Same to Tracey below – your personal take on it is noted. My personal approach to it is as described. It is an individual (on my part) form of abuse that Finlayson deserves imo.

            It should also be borne in mind that the actions of this and previous governments have a very very immediate and direct of the life of me and those around me. Examples – GCSB spying, Ecan theft, Chch EQC (guess how they have been described down these parts with those initials), smacking laws, loads and loads. They make it personal to us – we make it personal to them. There is no hiding behind an office. No apology.

            • Colonial Viper 2.1.1.1.1.1

              Correct. My belief is that the office doesn’t make the pollie, it is the pollie which makes the office. And I’ve seen kindy politics rougher than this, and this is the grown ups game.

              • karol

                Politics, unfortunately has a very long masculine heterosexist legacy – that doesn’t make such abuse right.

                • Colonial Viper

                  Yes, I suppose politics should keep to strictly gender neutral and sexual orientation free types of personal abuse. Also anything relating to ethnicity, race, parental marital status, educational history, class background, income level and personal appearance needs to be excluded.

                  But all other kinds of personal abuse should be ok.

                  Possibly the ideal the left should champion is that no personal abuse should occur in the public and political arena, comments from all parties should be kept strictly to the pertinent issues of substance and all political interactions encouraged to be disciplined, clean and professional.

                  Perhaps a demerit point system could be implemented with neutral and independent referees?

                  • Tracey

                    Missing the point. vto complains about Finlayson’s personal abuse of people, then personally abuses him. Of course he’s free to do it… and we are free to be offended by it he can rationalise and justify it, and even suggest that “others do it too” (if he wants). It just means he reveals himself as everything he says he opposes. Finlayson wont apologise and neither will vto. They are more alike than I expect vto would acknowledge.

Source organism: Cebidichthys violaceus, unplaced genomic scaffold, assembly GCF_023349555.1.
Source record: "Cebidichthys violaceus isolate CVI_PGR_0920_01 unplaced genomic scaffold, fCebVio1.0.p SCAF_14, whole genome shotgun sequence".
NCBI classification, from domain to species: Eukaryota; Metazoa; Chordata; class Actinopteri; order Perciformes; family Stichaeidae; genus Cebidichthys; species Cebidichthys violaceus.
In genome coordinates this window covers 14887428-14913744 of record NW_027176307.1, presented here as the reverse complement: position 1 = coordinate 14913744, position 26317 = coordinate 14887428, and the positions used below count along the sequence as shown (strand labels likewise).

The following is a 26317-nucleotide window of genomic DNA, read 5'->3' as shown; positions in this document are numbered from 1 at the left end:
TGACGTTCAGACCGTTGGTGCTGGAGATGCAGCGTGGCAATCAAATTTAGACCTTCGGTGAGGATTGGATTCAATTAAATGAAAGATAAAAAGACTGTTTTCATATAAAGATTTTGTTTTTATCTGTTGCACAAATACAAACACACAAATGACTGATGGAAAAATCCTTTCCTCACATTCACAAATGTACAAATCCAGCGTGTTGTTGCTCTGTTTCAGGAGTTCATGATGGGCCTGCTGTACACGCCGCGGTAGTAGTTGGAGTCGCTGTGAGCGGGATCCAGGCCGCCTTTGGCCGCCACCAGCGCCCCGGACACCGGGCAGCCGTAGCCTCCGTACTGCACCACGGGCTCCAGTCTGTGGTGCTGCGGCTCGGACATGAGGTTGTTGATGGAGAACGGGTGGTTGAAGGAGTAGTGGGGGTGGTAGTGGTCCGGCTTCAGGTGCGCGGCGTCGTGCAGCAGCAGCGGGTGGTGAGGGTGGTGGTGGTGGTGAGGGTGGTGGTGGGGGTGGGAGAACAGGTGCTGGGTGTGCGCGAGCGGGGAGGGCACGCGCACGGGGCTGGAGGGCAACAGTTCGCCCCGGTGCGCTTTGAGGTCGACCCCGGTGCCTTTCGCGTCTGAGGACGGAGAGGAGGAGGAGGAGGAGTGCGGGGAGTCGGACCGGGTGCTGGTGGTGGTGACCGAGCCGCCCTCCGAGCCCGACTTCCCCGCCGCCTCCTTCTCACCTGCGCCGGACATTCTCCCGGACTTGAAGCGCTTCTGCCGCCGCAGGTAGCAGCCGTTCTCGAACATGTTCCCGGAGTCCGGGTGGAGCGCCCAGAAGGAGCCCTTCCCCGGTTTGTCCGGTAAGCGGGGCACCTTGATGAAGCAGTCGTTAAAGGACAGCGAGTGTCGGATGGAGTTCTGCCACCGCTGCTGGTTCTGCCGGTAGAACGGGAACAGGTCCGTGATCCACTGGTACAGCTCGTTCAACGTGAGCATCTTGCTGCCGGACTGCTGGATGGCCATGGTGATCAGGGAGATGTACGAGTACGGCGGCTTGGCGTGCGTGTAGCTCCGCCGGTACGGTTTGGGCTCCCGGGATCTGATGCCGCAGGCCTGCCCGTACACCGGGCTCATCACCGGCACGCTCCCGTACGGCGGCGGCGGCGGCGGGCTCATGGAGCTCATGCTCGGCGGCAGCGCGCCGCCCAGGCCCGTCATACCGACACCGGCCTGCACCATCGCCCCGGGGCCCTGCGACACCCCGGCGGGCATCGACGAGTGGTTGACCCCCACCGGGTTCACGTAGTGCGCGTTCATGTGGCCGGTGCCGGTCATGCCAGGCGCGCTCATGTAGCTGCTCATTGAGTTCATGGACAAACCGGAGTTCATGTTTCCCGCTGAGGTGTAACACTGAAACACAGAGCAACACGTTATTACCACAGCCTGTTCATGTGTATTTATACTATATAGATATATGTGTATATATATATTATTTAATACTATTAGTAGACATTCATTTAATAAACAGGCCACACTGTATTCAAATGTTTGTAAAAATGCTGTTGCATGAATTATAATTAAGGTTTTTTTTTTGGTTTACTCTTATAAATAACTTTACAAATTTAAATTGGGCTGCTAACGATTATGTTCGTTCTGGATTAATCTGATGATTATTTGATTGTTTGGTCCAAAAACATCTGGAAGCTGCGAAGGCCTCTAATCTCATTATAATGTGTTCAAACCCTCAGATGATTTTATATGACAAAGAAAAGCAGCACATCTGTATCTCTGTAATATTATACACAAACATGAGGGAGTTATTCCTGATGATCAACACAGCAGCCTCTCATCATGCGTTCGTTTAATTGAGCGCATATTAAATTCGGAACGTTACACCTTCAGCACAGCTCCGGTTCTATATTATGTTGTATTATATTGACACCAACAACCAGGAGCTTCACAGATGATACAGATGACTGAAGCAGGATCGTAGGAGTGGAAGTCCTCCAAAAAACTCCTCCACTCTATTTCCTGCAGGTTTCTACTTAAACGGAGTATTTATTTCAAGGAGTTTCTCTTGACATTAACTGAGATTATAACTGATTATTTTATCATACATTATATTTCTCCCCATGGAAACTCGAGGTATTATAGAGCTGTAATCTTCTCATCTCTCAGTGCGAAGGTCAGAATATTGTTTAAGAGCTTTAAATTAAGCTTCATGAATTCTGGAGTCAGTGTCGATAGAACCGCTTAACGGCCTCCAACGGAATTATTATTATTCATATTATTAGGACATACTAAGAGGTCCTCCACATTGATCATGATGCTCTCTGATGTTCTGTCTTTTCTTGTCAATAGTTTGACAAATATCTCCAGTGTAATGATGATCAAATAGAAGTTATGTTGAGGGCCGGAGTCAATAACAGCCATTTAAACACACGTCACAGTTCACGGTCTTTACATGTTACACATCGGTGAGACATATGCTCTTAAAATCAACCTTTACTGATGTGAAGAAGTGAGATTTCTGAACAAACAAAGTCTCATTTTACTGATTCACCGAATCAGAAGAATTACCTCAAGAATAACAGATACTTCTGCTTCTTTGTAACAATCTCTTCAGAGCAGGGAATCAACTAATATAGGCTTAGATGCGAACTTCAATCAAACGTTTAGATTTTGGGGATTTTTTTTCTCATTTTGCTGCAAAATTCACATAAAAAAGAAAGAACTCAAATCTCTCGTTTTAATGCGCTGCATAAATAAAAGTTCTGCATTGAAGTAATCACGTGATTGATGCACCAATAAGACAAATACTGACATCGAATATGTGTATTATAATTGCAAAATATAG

• Colonial Viper

                      So you think that public figures and political leaders shall be held to the same standard as private citizens and anonymous bloggers?

                      I don’t think so.

                    • Colonial Viper

                      I personally would not use the term Q.C. etc. and to my memory I never have before.

                      Would I prefer VTO not to use the term? Certainly. Am I going to school him on it? Not his Mum.

                      Finlayson however I do expect a “higher standard” from.

                  • Tracey

                    I think people should behave the way they expect others to behave. vto took exception to Finlayson’s behaviour and promptly used the same behaviour. Politicians used to be “private citizens” where do you think they learn the behaviour.

                  • Populuxe1

                    Well I’m technically a “QC” and I take offense at the anachronistic usage when it is obviously offensive in this day and age, I’m probably more incredulous than offended, but I don’t like it, nor do I like being lumped in with Finlayson.

                    Also it’s not just National MPs who think they’re better than everyone else, that may just be wishful thinking on someone’s part.

                • North

                  OK can we settle on ugly, pompous, elitist, typical little slime lawyer upper-cwust prick then ? Screeching of everything effete and ridiculous.

                  Anne Salmond earned her distinction. So did Rodney Harrison his call to the Inner Bar. This punky wee snob gave himself the silk.

            • karol 2.1.1.1.1.2

              It should also be borne in mind that the actions of this and previous governments have a very very immediate and direct of the life of me and those around me.

              Including myself – Finlayson’s comments, and other aspects of his politics and political actions are disgusting.

              And the use of the term “queer cunt” as a term of abuse has, and has had, a very direct impact on my life as a lesbian, as it has done for many LGBTI people. We have experienced a lifetime of all kinds of slurs, and abuse. Yet you fail to accept the impact it has on others.

              • vto

                Karol, I don’t dismiss the impact such abuse may have on others, but I have no answer for it unfortunately. I guess it is an unfortunate side-effect. In most forms of abuse there is collateral damage.

                Genuinely curious though – have you suffered that term as a form of abuse personally? If so then perhaps its use is spreading from the past and more non-urban aotearoan locales…

                • Tracey

                  You say you have no answer vto, perhaps you could not indulge in it?

                • NZFemme

                  Have personally been verbally abused with that term more than once and never in the smaller rural areas I’ve lived, only Auckland and Dunedin, and dating back to around 1998. Because I don’t “read” as lesbian to people with stereotypes in their heads of what a lesbian “looks” like, it’s always happened to me when I’m with a partner.

                  When I hear it or read it, regardless of the intent of the person, it always feels like a punch in the stomach. The air feels like it is being sucked out of my body.

                  It hurts.

                  • North